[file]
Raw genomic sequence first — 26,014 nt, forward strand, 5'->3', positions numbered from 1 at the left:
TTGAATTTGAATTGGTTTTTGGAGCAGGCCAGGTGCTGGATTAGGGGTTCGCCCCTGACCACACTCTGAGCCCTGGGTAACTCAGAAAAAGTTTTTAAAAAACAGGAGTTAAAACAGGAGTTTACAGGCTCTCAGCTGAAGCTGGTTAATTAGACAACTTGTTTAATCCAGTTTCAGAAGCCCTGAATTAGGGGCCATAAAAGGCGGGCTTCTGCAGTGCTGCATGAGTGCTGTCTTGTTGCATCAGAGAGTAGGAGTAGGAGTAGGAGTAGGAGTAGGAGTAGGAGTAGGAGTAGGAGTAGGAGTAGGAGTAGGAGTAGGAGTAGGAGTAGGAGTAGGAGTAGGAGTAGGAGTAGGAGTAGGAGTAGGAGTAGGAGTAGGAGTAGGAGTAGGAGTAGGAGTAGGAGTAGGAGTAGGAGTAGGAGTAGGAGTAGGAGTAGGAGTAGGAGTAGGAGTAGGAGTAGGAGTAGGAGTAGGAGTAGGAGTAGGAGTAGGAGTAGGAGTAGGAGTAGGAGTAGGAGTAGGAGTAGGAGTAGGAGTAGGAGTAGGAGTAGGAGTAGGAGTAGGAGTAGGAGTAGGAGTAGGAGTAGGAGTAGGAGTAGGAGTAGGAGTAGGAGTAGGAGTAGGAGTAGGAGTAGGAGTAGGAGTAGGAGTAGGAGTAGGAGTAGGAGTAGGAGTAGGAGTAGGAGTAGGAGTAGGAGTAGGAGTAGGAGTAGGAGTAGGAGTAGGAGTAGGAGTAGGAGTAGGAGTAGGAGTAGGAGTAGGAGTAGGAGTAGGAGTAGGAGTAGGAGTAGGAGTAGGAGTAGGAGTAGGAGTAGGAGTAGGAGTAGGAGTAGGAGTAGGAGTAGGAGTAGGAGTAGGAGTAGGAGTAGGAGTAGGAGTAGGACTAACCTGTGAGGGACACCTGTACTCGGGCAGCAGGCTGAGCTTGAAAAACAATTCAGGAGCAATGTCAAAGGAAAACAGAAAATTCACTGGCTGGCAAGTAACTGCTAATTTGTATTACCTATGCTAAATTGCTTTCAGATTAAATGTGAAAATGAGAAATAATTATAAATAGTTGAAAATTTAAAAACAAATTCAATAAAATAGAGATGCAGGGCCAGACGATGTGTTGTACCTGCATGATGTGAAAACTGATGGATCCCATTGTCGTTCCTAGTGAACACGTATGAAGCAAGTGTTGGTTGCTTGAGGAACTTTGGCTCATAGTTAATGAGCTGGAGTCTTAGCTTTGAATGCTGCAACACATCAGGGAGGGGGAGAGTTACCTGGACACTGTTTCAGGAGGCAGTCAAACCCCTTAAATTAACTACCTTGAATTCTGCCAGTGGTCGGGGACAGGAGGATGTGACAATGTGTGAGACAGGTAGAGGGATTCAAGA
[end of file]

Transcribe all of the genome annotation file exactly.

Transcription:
Raw genomic sequence first — 26,014 nt, forward strand, 5'->3', positions numbered from 1 at the left:
TTGAATTTGAATTGGTTTTTGGAGCAGGCCAGGTGCTGGATTAGGGGTTCGCCCCTGACCACACTCTGAGCCCTGGGTAACTCAGAAAAAGTTTTTAAAAAACAGGAGTTAAAACAGGAGTTTACAGGCTCTCAGCTGAAGCTGGTTAATTAGACAACTTGTTTAATCCAGTTTCAGAAGCCCTGAATTAGGGGCCATAAAAGGCGGGCTTCTGCAGTGCTGCATGAGTGCTGTCTTGTTGCATCAGAGAGTAGGAGTAGGAGTAGGAGTAGGAGTAGGAGTAGGAGTAGGAGTAGGAGTAGGAGTAGGAGTAGGAGTAGGAGTAGGAGTAGGAGTAGGAGTAGGAGTAGGAGTAGGAGTAGGAGTAGGAGTAGGAGTAGGAGTAGGAGTAGGAGTAGGAGTAGGAGTAGGAGTAGGAGTAGGAGTAGGAGTAGGAGTAGGAGTAGGAGTAGGAGTAGGAGTAGGAGTAGGAGTAGGAGTAGGAGTAGGAGTAGGAGTAGGAGTAGGAGTAGGAGTAGGAGTAGGAGTAGGAGTAGGAGTAGGAGTAGGAGTAGGAGTAGGAGTAGGAGTAGGAGTAGGAGTAGGAGTAGGAGTAGGAGTAGGAGTAGGAGTAGGAGTAGGAGTAGGAGTAGGAGTAGGAGTAGGAGTAGGAGTAGGAGTAGGAGTAGGAGTAGGAGTAGGAGTAGGAGTAGGAGTAGGAGTAGGAGTAGGAGTAGGAGTAGGAGTAGGAGTAGGAGTAGGAGTAGGAGTAGGAGTAGGAGTAGGAGTAGGAGTAGGAGTAGGAGTAGGAGTAGGAGTAGGAGTAGGAGTAGGAGTAGGAGTAGGAGTAGGAGTAGGAGTAGGAGTAGGAGTAGGAGTAGGAGTAGGAGTAGGAGTAGGAGTAGGACTAACCTGTGAGGGACACCTGTACTCGGGCAGCAGGCTGAGCTTGAAAAACAATTCAGGAGCAATGTCAAAGGAAAACAGAAAATTCACTGGCTGGCAAGTAACTGCTAATTTGTATTACCTATGCTAAATTGCTTTCAGATTAAATGTGAAAATGAGAAATAATTATAAATAGTTGAAAATTTAAAAACAAATTCAATAAAATAGAGATGCAGGGCCAGACGATGTGTTGTACCTGCATGATGTGAAAACTGATGGATCCCATTGTCGTTCCTAGTGAACACGTATGAAGCAAGTGTTGGTTGCTTGAGGAACTTTGGCTCATAGTTAATGAGCTGGAGTCTTAGCTTTGAATGCTGCAACACATCAGGGAGGGGGAGAGTTACCTGGACACTGTTTCAGGAGGCAGTCAAACCCCTTAAATTAACTACCTTGAATTCTGCCAGTGGTCGGGGACAGGAGGATGTGACAATGTGTGAGACAGGTAGAGGGATTCAAGA